In particular, the email server 33′ compares a given PIN and device ID (e.g., IMEI), based upon a communication from a given mobile wireless device, with a corresponding PIN and device ID for the corresponding subscriber account in the database, as discussed above, and updates a corresponding device capability set for the corresponding subscriber account based upon a discrepancy (Blocks 57″-58″). Again, the device capability set may include capabilities such as image display capabilities, file attachment handling capabilities, communications interface type/capability, etc. (Block 58′″).

A set of scenarios centered around migration to an email system platform Blackberry Internet Service (BIS) from a prior platform Blackberry Web Client (BWC) will now be described. In the following scenarios, a subscriber/user is unable to associate his device PIN (e.g. IMEI), as recorded in an account maintained by a provisioning system PRV (which conceptually corresponds to the above-noted subscriber account database 33), with the BIS account that he is being logged into via a carrier ID (e.g., an IMSI) via an HTML or WML user interface.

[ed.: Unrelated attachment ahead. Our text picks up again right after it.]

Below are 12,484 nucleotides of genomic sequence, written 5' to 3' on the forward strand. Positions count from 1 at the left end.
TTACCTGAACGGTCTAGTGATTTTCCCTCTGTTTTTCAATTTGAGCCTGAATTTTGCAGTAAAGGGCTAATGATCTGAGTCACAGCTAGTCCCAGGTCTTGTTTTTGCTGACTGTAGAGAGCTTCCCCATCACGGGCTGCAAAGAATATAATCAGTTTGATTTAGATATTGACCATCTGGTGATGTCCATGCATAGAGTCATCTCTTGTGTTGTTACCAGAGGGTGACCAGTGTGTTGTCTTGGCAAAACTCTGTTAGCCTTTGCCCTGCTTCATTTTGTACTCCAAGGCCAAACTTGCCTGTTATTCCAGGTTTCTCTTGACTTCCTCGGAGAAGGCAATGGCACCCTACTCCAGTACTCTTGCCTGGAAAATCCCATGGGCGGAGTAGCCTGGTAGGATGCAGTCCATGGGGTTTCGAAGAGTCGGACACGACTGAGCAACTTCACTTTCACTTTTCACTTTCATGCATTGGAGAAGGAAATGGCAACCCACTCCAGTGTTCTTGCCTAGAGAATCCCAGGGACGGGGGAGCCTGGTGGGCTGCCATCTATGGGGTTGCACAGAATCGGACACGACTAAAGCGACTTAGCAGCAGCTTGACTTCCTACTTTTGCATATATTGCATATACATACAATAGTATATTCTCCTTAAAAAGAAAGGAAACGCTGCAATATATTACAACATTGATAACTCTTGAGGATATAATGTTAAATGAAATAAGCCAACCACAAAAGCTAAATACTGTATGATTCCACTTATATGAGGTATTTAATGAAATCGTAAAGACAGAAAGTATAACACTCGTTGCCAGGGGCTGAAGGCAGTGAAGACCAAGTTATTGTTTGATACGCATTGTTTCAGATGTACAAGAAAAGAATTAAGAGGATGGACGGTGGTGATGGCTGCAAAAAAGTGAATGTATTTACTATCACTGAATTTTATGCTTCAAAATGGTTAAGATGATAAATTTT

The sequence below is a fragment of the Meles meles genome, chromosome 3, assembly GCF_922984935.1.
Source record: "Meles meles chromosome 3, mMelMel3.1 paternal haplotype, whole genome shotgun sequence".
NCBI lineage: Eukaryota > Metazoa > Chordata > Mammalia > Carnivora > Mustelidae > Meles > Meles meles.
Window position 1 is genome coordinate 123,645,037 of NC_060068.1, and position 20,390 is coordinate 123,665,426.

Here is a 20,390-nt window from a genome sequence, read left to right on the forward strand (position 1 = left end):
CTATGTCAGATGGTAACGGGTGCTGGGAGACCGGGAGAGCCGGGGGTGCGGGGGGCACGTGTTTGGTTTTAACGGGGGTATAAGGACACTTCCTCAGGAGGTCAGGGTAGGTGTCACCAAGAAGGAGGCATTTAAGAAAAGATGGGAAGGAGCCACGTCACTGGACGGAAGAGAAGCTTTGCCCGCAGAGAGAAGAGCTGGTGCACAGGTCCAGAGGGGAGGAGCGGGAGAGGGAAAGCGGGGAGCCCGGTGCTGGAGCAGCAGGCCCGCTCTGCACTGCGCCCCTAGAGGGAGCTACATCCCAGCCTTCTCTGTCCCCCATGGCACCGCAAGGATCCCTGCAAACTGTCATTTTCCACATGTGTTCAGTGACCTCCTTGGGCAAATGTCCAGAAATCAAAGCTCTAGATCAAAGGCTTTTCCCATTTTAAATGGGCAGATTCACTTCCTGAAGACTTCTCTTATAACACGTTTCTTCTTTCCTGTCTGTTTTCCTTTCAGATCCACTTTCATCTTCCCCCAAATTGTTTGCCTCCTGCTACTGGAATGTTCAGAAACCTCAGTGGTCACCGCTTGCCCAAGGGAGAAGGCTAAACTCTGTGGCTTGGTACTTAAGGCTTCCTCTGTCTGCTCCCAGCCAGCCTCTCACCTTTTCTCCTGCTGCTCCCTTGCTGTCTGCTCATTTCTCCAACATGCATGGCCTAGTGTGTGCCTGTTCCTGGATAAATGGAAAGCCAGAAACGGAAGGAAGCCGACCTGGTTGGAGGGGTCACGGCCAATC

Referring to FIG. 7, when the migration occurs an initial subscriber account A is created for the BIS system. However, for reasons which will be described further below, in some situations the data being populated in the new account may be incomplete, i.e., the PIN is not properly associated with a carrier subscriber ID (IMSI), etc. In these scenarios, the user's PIN may therefore be “held hostage” by the prior PRV account (i.e., BIS account A), which has a carrier ID A. In some scenarios the PRV account belongs to the user and may include integrations (i.e., user-defined preferences, available services, etc.) that the user wishes to retain.